1. Cacian
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    Cacian Banned

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    Ellements You Don't Consider Useful or Important in Story Writing

    Discussion in 'General Writing' started by Cacian, Dec 30, 2011.

    For me with regards to my characters
    1) Looks (wether they are handsome/unattractive..)
    2) Sex/sexuality
    3) Specific endings( expect the unexpected is usually what I would go for)
    4) the life span of my characters
     
  2. AmsterdamAssassin
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    AmsterdamAssassin Contributing Member

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    I don't agree.

    1) Looks can determine a lot about a character - attractive people are often treated better in general than unattractive people. And striving to overcome the prejudice associated with the appearance can be a story in itself
    2) Sex/sexuality - although it's probably 'politically incorrect', the relationship between a man and a woman, two lesbians, or two homosexual males will have different dynamics.
    3) Specific endings( expect the unexpected is usually what I would go for) If the unexpected is really unexpected, it will be to the readers like deus ex machina - foreshadowing is necessary.
    4) the life span of my characters Lifespan equals story-attention - if you give as much attention to a character that will survive three books as to the character who will die at the end of his introductory chapter, you will confuse the reader.
     
  3. Kallithrix
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    Kallithrix Banned

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    Me neither.

    Well done, Cacian. Another post that actually doesn't go anywhere.
     
  4. Cacian
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    Cacian Banned

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    why don't you agree?
    You have to give me reasons because remember every writer is different.
     
  5. AmsterdamAssassin
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    AmsterdamAssassin Contributing Member

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    I don't have to give you anything, especially if your statement doesn't warrant elaboration, but I elaborated in my original post.
     
  6. arron89
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    arron89 Banned

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    Stories. The one thing I don't want to be is a storyteller.
     
  7. Cacian
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    Cacian Banned

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    sure I should have elaborated indeed.
    1) looks because it is kind of tricky to get right because beauty is in the eyes of the beholder.
    Instead of me elaborating on how they looks which I might never get right, I will spend more time and effort in working in makine their personalities likeable.
    what if a reader is not so attractive or has been told they were not handsome, they will feel let down and upset the same apply to the opposite.
    2) Sexuality is tricky again. There is no point in me spending hours working what they are going to be, just in case one reader happen to be none of the sexuality I have described. I must include all readers and would not want to leave anyone out or left out.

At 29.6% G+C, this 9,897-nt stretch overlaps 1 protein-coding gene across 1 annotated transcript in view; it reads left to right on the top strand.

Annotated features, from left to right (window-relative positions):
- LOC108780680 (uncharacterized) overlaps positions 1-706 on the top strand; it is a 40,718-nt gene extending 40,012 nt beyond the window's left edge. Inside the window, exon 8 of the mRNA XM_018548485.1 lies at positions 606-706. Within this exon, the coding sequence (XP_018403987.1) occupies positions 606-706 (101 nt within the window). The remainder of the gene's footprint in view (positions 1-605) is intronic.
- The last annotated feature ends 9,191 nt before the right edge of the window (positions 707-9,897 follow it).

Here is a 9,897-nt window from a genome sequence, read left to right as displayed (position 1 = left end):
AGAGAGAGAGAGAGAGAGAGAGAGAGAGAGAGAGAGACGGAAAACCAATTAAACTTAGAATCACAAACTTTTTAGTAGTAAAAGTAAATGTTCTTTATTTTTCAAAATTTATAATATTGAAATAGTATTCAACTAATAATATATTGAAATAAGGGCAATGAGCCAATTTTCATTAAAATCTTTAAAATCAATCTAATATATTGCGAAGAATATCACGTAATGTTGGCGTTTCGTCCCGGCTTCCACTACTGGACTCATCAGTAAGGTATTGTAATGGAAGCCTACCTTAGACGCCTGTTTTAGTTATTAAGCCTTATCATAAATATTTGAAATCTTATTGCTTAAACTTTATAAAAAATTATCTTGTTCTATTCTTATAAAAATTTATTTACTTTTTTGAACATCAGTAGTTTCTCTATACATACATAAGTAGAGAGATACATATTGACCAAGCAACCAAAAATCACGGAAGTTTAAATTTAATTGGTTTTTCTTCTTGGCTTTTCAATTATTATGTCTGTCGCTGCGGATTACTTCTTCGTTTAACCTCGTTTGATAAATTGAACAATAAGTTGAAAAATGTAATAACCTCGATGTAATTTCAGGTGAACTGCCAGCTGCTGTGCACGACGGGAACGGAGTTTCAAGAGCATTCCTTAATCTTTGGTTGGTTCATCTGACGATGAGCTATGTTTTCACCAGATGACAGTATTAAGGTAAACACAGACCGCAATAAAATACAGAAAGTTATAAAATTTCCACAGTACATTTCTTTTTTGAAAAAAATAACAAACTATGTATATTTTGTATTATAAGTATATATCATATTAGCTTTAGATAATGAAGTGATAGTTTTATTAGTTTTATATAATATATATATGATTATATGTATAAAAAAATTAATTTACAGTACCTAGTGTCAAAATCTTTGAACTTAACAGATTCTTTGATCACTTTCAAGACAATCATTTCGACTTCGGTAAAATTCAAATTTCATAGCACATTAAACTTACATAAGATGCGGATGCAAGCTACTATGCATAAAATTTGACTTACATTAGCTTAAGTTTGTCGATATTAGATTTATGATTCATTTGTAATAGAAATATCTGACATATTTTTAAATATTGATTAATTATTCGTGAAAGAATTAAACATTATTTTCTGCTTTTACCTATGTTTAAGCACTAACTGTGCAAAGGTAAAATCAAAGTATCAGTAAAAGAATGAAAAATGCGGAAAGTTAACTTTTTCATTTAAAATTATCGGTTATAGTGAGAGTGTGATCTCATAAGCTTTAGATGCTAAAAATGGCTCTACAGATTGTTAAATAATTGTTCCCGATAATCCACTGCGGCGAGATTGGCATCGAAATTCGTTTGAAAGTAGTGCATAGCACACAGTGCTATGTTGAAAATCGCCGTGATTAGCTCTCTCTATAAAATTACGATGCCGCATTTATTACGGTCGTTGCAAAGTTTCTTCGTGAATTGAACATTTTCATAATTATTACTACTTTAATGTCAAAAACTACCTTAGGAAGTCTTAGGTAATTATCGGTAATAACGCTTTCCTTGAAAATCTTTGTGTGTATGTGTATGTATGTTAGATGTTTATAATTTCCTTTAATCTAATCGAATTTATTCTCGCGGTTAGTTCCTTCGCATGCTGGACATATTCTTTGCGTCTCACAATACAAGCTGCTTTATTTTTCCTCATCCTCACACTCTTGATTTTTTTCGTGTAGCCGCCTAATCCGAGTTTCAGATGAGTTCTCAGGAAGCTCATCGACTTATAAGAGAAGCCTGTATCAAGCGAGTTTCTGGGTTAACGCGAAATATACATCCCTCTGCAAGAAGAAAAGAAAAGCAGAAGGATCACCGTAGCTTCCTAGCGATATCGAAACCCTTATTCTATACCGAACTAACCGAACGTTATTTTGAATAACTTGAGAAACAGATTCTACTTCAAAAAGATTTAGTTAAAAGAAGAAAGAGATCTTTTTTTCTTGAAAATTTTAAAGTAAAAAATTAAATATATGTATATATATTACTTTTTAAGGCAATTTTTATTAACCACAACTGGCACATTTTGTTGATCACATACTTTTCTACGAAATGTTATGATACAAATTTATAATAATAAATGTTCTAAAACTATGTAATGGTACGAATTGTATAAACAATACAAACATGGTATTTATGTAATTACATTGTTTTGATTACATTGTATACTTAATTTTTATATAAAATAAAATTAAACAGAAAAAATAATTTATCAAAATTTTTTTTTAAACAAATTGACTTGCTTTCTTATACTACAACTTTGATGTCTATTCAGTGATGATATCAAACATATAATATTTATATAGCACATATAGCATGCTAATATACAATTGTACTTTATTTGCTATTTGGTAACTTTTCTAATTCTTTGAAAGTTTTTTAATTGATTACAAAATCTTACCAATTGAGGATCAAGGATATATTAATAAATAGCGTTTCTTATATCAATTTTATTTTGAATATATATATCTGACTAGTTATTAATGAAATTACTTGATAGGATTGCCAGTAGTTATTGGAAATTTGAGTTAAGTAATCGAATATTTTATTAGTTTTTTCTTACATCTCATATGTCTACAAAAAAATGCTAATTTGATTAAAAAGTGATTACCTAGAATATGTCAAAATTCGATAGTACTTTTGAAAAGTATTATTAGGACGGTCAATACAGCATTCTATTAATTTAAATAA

In order for ALL my readers to feel included in my stories I will skip sexuality as a whole and make it neutral.
    3) By specific I meant predictable..after reading so many books and watching so many films, there is only so many endigns on can tackle,
    happy ending/sad ending/tragic ending/...I will concentrate on havign an open ending where by all characters or one or two will be reappereaing in other new stories in various ways I wish or plan to write in the near futur.
    4) life span of my characters means there will be no time limit of on their faith
    All my characters , without a doubt, represent infinity.
    All my characters, one by one, are created to last.

    See this is me and my style.
    You are however to see your style different from mine.
    I hope this helped a bit.
     
  8. mammamaia
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    mammamaia nit-picker-in-chief Contributor

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    i don't see much [if any] sense in all of that... to set arbitrary rules for what you would not include in all of your fiction is to limit your creativity/imagination... and good fiction writers do not set limits on what they will or will include before they even start writing, since each story will have it's own needs that must be met...
     
  9. Ettina
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    Ettina Active Member

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    That's just silly. People don't need to have a character just like them in order to not feel excluded. The vast majority of books I read have no major autistic characters, but I don't feel left out. I do appreciate finding books that portray autism well, but most of my favorite series have no autistic characters I can think of.

    Besides, if you don't specify a character's sexuality, most people will assume they're heterosexual.

    I'd say if their sexuality is relevant, mention it. Don't feel compelled to shoe-horn a romance into every story like most writers seem to, but if they end up in circumstances where their sexuality matters, don't hide it. For example, one of my characters (a 14 year old) is gay. This will be plot-relevant in that he's working alongside an ancient Roman child vampire to hunt pedophiles, and he's going to be figuring out his sexuality, and having some interesting conversations about the social construction of sexuality. (Sexual identities didn't exist in Roman times, people just had different preferences without using those to define themselves.) Similarly, one of my characters in another story is raped by an incubus - if she wasn't interested in guys, his powers wouldn't have worked on her, so the fact that she's heterosexual is relevant to the plot. (I suppose she could've been bisexual, but she's not.) In the case of the gay teen, I could easily have written the story without mentioning his sexuality, but it opens up some interesting angles to look at the cultural differences between him and his vampire teammate. In the case of the woman raped by an incubus, there's no way I could write the story without making it explicit that she's attracted to guys, because if she was lesbian or asexual he'd have had no power over her.